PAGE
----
What Does Lightyear’s Poor Performance Mean For Future LGBTQ Plans At Disney



The latest Buzz Lightyear solo film from Disney/Pixar has performed surprisingly poorly, with the numbers hitting significantly lower than expected and failing to beat competing movies such as Jurassic World.

There may be many reasons for this performance but without a doubt, the aspect that will get highlighted the most is the fact that the movie featured one of Pixar ‘s strongest depictions of LGBTQ characters yet, in the form of  Commander Alisha Hawthorn (voiced by Uzo Aduba) and her wife. The depiction of the Lesbian couple and particularly a brief kissing scene between the two featured in the movie caused the project to face significant backlash from conservative audiences in the country and worldwide. The movie got banned from screenings in at least 14 Middle Eastern and Asian states, which made the movie’s international numbers take a major hit.

This isn’t the first instance of LGBTQ representation in the franchise though, Toy Story 4 featured a scene where a kid was seen with their Lesbian moms outside of school. The scene was so brief you could’ve easily missed it. However, people from both sides of the political spectrum managed to spot it with conservatives calling for a boycott of the film while the LGBTQ community said that it was not nearly enough representation. However, that political controversy did not affect the numbers of the film and hence reasons to worry were much lesser. This time things are different.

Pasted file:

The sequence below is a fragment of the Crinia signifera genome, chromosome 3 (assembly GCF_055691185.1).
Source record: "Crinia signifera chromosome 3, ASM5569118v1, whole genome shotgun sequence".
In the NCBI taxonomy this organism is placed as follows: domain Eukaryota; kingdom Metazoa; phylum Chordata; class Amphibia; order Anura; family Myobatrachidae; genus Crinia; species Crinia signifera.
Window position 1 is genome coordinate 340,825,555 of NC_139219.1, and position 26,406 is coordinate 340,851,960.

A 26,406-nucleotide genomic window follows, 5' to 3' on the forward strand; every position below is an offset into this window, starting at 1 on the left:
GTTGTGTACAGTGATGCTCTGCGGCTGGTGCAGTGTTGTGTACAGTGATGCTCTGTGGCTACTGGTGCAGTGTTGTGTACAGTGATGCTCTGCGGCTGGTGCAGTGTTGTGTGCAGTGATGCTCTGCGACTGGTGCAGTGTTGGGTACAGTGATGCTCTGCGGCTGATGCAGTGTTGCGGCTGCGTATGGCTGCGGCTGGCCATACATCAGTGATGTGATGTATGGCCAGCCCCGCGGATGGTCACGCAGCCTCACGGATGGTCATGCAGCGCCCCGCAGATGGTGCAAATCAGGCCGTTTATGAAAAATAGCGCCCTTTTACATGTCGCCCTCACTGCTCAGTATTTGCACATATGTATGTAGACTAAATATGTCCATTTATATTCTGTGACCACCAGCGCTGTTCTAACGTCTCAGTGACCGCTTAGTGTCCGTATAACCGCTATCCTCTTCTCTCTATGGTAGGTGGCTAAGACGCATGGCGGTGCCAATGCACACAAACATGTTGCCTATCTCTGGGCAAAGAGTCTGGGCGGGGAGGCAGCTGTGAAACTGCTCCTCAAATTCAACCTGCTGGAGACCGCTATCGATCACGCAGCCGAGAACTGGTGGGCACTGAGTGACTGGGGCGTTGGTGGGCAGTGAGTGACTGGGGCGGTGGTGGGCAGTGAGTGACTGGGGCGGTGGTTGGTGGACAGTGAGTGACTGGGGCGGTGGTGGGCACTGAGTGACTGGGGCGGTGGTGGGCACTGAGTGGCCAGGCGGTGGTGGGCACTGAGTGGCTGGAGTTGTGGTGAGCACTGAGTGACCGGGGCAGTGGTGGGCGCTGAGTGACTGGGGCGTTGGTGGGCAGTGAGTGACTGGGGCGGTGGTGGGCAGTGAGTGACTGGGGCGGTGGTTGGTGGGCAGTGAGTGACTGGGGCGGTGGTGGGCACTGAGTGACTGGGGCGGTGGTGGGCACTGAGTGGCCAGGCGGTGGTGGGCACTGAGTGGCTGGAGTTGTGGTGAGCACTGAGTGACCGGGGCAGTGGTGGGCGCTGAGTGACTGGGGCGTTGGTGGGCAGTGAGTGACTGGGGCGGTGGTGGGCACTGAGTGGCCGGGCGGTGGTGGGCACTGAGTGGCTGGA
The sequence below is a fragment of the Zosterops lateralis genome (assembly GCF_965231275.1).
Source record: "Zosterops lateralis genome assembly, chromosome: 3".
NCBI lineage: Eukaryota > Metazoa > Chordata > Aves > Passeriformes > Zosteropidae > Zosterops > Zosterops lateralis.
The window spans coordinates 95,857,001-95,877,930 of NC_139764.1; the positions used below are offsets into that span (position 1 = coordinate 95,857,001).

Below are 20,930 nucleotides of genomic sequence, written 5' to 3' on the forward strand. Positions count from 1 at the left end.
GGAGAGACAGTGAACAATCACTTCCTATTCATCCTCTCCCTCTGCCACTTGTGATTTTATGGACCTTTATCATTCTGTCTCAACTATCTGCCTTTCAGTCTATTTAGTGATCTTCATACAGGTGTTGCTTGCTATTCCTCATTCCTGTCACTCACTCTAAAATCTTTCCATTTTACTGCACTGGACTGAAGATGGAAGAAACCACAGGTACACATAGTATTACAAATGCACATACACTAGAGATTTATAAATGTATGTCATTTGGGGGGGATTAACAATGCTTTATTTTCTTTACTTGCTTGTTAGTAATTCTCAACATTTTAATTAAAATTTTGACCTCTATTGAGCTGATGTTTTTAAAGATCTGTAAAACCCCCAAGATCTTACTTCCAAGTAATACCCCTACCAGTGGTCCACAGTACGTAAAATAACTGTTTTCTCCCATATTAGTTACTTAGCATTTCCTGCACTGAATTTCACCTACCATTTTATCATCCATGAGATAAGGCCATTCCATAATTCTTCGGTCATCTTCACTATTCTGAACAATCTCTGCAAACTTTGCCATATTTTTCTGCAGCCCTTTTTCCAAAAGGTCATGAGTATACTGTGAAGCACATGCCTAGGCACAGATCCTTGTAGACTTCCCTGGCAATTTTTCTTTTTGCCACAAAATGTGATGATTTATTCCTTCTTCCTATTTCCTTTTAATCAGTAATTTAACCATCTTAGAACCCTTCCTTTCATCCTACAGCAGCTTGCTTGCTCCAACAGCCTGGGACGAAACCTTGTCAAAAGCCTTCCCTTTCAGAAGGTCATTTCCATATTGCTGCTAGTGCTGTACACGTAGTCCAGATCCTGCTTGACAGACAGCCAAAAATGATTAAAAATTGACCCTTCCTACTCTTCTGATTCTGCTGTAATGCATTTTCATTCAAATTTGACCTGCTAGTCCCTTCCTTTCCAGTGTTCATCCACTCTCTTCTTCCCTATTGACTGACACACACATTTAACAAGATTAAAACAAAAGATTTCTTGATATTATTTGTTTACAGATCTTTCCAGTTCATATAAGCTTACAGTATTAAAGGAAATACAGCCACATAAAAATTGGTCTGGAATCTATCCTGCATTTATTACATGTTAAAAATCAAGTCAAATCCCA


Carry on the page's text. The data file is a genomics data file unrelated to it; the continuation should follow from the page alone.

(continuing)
The decision to make Lightyear was a risky one to begin with, as new entries to franchises that are household names are rarely accepted, especially if the voice depicting a beloved character is suddenly changed (Buzz Lightyear was previously voiced by Tim Allen but in this movie, Chirs Evans took over), however, with all the political controversy going on around the film and its LGBTQ depictions, it’s unlikely that the studio will look at anything other than the controversy to explain the film’s poor performance. This would put the odds of clear depictions of LGBTQ characters in future films in significant doubt, not just at Disney/Pixar but also at any other studio that may draw the same conclusion from the film’s failure.



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